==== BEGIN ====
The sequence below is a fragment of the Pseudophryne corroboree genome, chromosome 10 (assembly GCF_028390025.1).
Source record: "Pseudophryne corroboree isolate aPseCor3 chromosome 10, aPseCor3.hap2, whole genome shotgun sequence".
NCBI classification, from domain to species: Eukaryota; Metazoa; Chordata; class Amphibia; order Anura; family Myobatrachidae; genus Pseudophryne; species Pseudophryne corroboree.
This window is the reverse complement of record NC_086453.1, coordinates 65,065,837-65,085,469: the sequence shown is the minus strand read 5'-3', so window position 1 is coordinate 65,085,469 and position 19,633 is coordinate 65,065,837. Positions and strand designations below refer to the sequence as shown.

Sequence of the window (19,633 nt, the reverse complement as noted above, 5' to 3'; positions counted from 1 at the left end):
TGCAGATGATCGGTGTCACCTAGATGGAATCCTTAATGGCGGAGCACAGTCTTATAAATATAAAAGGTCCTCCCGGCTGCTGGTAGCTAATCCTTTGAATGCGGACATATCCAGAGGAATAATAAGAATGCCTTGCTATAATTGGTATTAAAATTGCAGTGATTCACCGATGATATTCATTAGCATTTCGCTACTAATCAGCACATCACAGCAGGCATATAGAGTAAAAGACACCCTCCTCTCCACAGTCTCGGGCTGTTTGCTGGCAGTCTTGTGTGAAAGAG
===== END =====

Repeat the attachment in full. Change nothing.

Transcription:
The sequence below is a fragment of the Pseudophryne corroboree genome, chromosome 10 (assembly GCF_028390025.1).
Source record: "Pseudophryne corroboree isolate aPseCor3 chromosome 10, aPseCor3.hap2, whole genome shotgun sequence".
NCBI classification, from domain to species: Eukaryota; Metazoa; Chordata; class Amphibia; order Anura; family Myobatrachidae; genus Pseudophryne; species Pseudophryne corroboree.
This window is the reverse complement of record NC_086453.1, coordinates 65,065,837-65,085,469: the sequence shown is the minus strand read 5'-3', so window position 1 is coordinate 65,085,469 and position 19,633 is coordinate 65,065,837. Positions and strand designations below refer to the sequence as shown.

Sequence of the window (19,633 nt, the reverse complement as noted above, 5' to 3'; positions counted from 1 at the left end):
TGCAGATGATCGGTGTCACCTAGATGGAATCCTTAATGGCGGAGCACAGTCTTATAAATATAAAAGGTCCTCCCGGCTGCTGGTAGCTAATCCTTTGAATGCGGACATATCCAGAGGAATAATAAGAATGCCTTGCTATAATTGGTATTAAAATTGCAGTGATTCACCGATGATATTCATTAGCATTTCGCTACTAATCAGCACATCACAGCAGGCATATAGAGTAAAAGACACCCTCCTCTCCACAGTCTCGGGCTGTTTGCTGGCAGTCTTGTGTGAAAGAG